Video Series

Video Transcript

As a golfer you need to be achieving the right and constant grip pressure to achieve the best results. Now, a light and constant grip pressure might mean something completely different to one person and something completely different to another. It’s important to find the grip pressure which works the best for you. Not only that, you need to find the right grip pressure to work for a specific shot. And a high lobe, kind of, flop shot on the greens, the grip pressure needs to be very light so you can kind of whip underneath the ball and clip it very high. While if you are playing at a very heavy rough, the grip pressure should be constantly firm to make sure the club doesn’t twist over. So, it not only has to be an individual matter you have to find, you also need to apply it correctly to the different shots you’ll face out onto the course. If we were to give just an example of a basic kind of seven iron shot from the middle of the green or basic drive from the tee, those grip pressures should remain constant. In many different plays of kind of, give them many different insights into this if you look at kind of, some of the best players throughout the game, they’ve had strong grip pressures, they’ve had weak grip pressures, its about finding what works for you.

On a general scale, if we say one is the lightest you grip and ten is the strongest you can grip it, you want to be, kind of, somewhere in the middle, you want to be around a four a five or a six, somewhere in that middle ground. That will give you kind of the best results overall. Like I said, if get on a heavy rough, then you can increase that grip pressure to stop the club face turning over and closing, so were we to say a seven or an eight, and if you are around the green and you want to play a nice little flop shot you can reduce it to a two or a three. But it’s about playing with these things, it’s about kind of getting out there on the course, getting out there on the practice range just testing out what works best for you. In general, if you grip the club too tightly it will increase, kind of, tensions around the arms and the shoulders and you’ll have a limited motion, you’ll have limited movement. If you grip the club too loosely you’ll have less control because the club will be very light in your hands.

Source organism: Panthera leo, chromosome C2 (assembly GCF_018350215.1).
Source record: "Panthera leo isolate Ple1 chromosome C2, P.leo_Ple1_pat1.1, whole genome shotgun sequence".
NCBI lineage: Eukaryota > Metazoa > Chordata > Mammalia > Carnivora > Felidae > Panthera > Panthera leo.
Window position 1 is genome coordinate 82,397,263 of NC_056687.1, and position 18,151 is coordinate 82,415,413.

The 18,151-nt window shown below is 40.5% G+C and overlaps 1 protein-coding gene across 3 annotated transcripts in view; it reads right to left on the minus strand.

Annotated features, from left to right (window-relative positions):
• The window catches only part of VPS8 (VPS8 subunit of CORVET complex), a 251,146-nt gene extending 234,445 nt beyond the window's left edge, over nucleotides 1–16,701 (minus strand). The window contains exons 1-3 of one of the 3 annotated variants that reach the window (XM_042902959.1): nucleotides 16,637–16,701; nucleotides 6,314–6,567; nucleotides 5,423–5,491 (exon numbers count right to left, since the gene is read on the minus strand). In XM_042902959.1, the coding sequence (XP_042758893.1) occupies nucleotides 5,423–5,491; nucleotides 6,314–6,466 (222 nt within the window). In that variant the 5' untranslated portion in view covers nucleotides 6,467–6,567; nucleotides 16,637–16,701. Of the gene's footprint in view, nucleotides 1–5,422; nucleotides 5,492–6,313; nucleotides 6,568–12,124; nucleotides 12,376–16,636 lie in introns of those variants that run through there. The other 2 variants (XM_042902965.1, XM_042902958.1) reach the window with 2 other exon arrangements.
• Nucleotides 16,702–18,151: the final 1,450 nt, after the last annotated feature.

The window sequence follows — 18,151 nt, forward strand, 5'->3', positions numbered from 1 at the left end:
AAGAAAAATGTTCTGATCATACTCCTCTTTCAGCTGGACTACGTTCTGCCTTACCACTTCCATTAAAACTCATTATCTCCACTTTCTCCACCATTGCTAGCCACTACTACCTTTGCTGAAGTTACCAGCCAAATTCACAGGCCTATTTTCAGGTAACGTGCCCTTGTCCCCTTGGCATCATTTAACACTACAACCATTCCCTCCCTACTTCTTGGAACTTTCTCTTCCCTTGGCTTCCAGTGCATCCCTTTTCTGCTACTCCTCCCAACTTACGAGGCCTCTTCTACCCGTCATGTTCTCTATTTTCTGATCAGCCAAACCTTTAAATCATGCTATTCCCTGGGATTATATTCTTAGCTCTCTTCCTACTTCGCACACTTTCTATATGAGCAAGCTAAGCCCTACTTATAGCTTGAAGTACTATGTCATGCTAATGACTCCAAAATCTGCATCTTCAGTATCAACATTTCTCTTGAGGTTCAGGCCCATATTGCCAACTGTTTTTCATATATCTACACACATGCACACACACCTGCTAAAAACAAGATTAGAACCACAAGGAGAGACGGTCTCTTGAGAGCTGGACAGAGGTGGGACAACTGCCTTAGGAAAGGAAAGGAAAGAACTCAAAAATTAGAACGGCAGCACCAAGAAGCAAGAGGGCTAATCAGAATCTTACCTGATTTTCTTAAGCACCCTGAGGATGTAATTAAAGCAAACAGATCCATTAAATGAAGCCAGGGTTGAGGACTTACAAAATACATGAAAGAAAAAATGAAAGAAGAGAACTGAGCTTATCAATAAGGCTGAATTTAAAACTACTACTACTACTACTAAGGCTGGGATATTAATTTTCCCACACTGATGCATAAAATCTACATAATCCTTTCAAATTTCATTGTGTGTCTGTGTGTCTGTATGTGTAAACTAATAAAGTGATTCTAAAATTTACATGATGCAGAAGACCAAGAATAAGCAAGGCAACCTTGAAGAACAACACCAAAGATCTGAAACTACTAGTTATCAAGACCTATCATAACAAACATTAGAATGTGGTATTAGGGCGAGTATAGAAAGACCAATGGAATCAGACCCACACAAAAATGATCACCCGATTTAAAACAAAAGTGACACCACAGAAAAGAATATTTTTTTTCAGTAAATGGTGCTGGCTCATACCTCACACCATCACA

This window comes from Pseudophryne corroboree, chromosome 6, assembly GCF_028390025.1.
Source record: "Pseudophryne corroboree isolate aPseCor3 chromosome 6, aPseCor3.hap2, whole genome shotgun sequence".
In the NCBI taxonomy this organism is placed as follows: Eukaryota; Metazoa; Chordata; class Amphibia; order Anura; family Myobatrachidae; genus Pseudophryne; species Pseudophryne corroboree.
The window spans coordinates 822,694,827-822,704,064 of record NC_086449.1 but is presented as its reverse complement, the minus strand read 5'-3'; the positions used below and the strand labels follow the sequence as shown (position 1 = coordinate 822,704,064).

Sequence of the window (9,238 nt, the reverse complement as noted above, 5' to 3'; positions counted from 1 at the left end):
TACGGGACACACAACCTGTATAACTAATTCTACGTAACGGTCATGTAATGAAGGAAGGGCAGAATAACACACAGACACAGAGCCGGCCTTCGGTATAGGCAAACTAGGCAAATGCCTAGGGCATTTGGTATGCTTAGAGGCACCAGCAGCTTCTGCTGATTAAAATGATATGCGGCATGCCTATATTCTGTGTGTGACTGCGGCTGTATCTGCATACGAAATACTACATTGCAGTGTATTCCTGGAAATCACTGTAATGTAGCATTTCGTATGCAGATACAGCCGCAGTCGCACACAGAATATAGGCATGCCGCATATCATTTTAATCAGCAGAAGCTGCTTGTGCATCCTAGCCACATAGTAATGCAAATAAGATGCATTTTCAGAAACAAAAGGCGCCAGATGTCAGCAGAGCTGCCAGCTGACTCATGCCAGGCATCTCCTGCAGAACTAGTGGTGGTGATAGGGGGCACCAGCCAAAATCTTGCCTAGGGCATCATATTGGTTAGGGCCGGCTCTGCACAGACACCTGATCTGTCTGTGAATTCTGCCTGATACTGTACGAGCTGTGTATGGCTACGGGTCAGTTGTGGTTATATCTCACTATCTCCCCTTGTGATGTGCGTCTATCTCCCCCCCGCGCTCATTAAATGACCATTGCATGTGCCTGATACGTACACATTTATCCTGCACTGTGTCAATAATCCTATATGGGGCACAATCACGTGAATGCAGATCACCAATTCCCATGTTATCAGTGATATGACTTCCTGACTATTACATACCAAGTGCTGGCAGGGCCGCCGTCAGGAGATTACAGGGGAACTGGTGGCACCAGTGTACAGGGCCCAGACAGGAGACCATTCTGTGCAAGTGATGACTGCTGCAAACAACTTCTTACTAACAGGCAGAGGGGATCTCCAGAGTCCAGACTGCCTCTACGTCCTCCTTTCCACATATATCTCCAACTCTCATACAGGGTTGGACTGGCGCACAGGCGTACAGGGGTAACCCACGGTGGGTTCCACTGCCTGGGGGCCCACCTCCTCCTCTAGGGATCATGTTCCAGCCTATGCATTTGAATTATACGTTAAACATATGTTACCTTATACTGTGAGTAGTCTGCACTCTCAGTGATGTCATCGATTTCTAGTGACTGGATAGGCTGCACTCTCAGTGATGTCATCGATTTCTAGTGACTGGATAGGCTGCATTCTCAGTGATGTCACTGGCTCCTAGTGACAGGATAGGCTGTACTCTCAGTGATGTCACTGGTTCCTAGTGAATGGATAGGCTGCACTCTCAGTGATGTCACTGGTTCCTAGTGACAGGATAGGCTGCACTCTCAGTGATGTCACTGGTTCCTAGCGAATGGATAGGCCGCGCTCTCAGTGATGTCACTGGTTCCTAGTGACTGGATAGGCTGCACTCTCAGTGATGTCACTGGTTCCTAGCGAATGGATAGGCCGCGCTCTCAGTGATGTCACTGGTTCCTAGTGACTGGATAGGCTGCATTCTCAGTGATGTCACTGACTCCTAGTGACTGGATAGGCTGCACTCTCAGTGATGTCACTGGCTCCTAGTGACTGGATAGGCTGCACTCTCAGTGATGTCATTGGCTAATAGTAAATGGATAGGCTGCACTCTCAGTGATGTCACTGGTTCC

So again, the middle ground in this case is probably the best option. But give that a go using that scale from one to ten on the course, give the scale a go on the range as well and just find that happy middle ground and what’s comfortable to you, and if you can keep it constant throughout the back, then fantastic, you’ll soon start to see your consistency in the ball striking absolutely sky rocket and improve.